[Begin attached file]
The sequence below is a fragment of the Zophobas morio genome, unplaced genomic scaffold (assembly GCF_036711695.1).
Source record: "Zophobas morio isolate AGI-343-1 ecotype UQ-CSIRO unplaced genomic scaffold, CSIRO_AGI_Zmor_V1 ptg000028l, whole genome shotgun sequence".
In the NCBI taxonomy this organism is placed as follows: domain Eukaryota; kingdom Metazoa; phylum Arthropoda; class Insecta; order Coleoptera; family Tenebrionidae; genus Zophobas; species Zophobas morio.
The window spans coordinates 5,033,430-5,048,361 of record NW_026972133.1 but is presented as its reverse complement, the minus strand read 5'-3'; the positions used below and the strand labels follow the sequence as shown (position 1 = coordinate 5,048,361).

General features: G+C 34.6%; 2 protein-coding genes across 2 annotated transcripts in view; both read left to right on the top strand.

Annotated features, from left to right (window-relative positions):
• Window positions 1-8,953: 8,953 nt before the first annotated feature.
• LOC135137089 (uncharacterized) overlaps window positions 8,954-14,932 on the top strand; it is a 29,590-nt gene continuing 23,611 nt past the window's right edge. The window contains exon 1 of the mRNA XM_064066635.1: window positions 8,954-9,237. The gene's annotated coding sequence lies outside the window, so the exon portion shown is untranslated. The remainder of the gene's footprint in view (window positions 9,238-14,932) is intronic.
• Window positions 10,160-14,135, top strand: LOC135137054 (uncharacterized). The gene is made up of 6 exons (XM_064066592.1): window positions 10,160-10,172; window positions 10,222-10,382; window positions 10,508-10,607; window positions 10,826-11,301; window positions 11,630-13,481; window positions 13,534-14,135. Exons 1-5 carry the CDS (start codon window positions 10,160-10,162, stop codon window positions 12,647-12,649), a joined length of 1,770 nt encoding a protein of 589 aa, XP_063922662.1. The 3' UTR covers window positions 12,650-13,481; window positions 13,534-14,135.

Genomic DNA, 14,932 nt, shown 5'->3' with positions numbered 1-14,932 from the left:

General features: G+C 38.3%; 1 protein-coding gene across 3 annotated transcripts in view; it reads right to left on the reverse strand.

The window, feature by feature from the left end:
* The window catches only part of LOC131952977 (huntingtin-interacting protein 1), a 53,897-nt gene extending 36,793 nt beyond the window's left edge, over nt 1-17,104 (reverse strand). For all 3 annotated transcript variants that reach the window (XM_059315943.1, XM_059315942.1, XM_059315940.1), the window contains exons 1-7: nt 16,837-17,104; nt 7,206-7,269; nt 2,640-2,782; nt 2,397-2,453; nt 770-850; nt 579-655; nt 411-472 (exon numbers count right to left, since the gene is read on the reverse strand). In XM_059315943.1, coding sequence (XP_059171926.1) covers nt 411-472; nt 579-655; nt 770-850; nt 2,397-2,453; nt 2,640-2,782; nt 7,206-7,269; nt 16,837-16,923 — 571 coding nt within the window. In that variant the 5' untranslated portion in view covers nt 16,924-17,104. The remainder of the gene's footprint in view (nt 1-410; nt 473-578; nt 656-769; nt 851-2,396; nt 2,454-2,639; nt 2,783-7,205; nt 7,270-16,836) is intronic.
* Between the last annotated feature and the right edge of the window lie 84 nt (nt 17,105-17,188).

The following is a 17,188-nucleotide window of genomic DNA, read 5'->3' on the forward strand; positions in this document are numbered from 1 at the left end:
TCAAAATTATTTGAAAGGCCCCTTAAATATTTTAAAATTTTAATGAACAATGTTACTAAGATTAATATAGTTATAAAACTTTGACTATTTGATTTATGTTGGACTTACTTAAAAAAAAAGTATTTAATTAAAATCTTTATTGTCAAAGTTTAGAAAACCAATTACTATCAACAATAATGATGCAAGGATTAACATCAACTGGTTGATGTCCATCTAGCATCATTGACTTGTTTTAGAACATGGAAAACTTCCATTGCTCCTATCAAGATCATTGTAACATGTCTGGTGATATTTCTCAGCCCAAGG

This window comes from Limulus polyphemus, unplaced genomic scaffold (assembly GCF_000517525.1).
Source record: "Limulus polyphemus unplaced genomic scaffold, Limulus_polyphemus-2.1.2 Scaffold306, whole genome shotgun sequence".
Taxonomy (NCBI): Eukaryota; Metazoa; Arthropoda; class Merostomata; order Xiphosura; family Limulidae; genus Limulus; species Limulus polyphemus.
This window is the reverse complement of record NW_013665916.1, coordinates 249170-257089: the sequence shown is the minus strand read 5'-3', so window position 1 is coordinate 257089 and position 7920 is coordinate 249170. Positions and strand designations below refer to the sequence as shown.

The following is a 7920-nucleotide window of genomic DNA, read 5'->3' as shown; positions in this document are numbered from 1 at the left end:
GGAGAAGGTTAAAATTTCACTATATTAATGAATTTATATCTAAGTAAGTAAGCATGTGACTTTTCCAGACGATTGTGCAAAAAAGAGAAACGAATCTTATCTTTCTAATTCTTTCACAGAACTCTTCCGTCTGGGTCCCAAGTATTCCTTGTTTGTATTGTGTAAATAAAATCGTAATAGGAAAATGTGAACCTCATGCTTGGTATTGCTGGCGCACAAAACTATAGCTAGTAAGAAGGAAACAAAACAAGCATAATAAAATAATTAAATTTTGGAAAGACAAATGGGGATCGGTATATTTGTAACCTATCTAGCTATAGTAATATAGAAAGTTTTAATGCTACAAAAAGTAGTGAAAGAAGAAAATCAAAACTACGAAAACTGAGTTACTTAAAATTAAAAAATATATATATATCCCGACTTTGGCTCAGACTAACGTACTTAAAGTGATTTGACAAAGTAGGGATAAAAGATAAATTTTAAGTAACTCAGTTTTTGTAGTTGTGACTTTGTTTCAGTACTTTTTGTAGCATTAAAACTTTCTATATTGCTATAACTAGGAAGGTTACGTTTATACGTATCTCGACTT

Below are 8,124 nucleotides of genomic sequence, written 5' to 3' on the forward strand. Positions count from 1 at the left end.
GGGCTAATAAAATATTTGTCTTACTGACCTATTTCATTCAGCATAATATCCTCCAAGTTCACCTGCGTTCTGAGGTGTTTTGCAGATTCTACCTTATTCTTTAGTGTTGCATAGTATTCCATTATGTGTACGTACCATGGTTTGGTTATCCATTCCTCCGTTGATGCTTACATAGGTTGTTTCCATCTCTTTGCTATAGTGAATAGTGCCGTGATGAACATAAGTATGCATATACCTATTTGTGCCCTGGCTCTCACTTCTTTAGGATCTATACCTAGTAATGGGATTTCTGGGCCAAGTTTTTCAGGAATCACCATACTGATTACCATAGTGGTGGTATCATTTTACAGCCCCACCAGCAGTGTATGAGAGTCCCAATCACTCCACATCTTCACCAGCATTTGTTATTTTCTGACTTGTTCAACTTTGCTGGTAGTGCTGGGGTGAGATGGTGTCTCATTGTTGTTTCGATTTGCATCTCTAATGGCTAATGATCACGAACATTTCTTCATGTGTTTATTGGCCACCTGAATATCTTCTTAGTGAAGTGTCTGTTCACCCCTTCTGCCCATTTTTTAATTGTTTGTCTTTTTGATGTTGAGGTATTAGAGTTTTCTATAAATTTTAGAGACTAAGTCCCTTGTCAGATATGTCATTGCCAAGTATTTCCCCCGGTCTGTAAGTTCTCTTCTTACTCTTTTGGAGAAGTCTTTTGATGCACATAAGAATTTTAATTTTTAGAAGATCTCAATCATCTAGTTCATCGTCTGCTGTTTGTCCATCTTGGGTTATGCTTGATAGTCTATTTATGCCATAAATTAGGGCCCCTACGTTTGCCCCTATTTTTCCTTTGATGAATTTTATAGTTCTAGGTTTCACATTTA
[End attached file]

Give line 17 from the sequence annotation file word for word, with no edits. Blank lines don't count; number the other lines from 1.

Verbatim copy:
This window comes from Limulus polyphemus, unplaced genomic scaffold (assembly GCF_000517525.1).